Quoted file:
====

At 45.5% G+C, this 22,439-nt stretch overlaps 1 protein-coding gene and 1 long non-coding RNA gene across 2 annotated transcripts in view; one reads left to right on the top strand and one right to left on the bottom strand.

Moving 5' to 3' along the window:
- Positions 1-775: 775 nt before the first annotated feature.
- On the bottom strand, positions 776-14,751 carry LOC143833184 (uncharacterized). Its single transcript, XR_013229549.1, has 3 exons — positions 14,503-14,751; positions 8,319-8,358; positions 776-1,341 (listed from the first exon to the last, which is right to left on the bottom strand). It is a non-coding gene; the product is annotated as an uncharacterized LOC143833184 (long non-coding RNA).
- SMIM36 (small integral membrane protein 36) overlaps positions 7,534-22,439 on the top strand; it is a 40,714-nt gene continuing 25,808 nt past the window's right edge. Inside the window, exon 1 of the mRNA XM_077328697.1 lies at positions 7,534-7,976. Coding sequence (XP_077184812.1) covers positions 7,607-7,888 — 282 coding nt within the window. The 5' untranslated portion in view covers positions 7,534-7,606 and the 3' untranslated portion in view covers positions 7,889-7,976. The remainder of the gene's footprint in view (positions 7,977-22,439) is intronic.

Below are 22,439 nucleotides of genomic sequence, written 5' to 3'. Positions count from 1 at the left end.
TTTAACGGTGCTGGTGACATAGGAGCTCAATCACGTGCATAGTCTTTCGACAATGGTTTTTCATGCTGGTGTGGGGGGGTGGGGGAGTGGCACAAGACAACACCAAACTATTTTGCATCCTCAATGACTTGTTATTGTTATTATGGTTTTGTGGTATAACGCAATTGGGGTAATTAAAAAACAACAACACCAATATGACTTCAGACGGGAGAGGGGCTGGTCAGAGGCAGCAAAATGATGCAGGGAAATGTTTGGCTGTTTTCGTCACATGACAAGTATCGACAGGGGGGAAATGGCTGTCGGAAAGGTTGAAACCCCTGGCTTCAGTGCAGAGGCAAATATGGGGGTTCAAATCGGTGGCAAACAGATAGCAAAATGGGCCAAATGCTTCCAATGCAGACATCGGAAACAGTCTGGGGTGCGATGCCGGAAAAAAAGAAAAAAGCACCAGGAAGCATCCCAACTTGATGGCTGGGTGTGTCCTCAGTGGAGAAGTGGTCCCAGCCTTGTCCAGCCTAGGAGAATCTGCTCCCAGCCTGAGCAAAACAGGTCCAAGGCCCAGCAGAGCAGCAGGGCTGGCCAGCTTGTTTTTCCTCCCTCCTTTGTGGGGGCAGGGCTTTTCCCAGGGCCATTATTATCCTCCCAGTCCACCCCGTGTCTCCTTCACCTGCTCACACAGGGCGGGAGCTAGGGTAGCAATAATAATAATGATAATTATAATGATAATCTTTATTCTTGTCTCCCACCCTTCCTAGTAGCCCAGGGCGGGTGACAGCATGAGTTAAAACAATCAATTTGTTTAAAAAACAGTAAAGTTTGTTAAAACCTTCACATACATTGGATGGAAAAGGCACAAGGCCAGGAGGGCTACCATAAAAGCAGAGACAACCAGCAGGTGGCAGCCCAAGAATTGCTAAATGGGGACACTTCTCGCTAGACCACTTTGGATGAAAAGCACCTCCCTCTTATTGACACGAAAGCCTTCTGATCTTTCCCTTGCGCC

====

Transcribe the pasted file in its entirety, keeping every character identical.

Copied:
At 45.5% G+C, this 22,439-nt stretch overlaps 1 protein-coding gene and 1 long non-coding RNA gene across 2 annotated transcripts in view; one reads left to right on the top strand and one right to left on the bottom strand.

Moving 5' to 3' along the window:
- Positions 1-775: 775 nt before the first annotated feature.
- On the bottom strand, positions 776-14,751 carry LOC143833184 (uncharacterized). Its single transcript, XR_013229549.1, has 3 exons — positions 14,503-14,751; positions 8,319-8,358; positions 776-1,341 (listed from the first exon to the last, which is right to left on the bottom strand). It is a non-coding gene; the product is annotated as an uncharacterized LOC143833184 (long non-coding RNA).
- SMIM36 (small integral membrane protein 36) overlaps positions 7,534-22,439 on the top strand; it is a 40,714-nt gene continuing 25,808 nt past the window's right edge. Inside the window, exon 1 of the mRNA XM_077328697.1 lies at positions 7,534-7,976. Coding sequence (XP_077184812.1) covers positions 7,607-7,888 — 282 coding nt within the window. The 5' untranslated portion in view covers positions 7,534-7,606 and the 3' untranslated portion in view covers positions 7,889-7,976. The remainder of the gene's footprint in view (positions 7,977-22,439) is intronic.

Below are 22,439 nucleotides of genomic sequence, written 5' to 3'. Positions count from 1 at the left end.
TTTAACGGTGCTGGTGACATAGGAGCTCAATCACGTGCATAGTCTTTCGACAATGGTTTTTCATGCTGGTGTGGGGGGGTGGGGGAGTGGCACAAGACAACACCAAACTATTTTGCATCCTCAATGACTTGTTATTGTTATTATGGTTTTGTGGTATAACGCAATTGGGGTAATTAAAAAACAACAACACCAATATGACTTCAGACGGGAGAGGGGCTGGTCAGAGGCAGCAAAATGATGCAGGGAAATGTTTGGCTGTTTTCGTCACATGACAAGTATCGACAGGGGGGAAATGGCTGTCGGAAAGGTTGAAACCCCTGGCTTCAGTGCAGAGGCAAATATGGGGGTTCAAATCGGTGGCAAACAGATAGCAAAATGGGCCAAATGCTTCCAATGCAGACATCGGAAACAGTCTGGGGTGCGATGCCGGAAAAAAAGAAAAAAGCACCAGGAAGCATCCCAACTTGATGGCTGGGTGTGTCCTCAGTGGAGAAGTGGTCCCAGCCTTGTCCAGCCTAGGAGAATCTGCTCCCAGCCTGAGCAAAACAGGTCCAAGGCCCAGCAGAGCAGCAGGGCTGGCCAGCTTGTTTTTCCTCCCTCCTTTGTGGGGGCAGGGCTTTTCCCAGGGCCATTATTATCCTCCCAGTCCACCCCGTGTCTCCTTCACCTGCTCACACAGGGCGGGAGCTAGGGTAGCAATAATAATAATGATAATTATAATGATAATCTTTATTCTTGTCTCCCACCCTTCCTAGTAGCCCAGGGCGGGTGACAGCATGAGTTAAAACAATCAATTTGTTTAAAAAACAGTAAAGTTTGTTAAAACCTTCACATACATTGGATGGAAAAGGCACAAGGCCAGGAGGGCTACCATAAAAGCAGAGACAACCAGCAGGTGGCAGCCCAAGAATTGCTAAATGGGGACACTTCTCGCTAGACCACTTTGGATGAAAAGCACCTCCCTCTTATTGACACGAAAGCCTTCTGATCTTTCCCTTGCGCC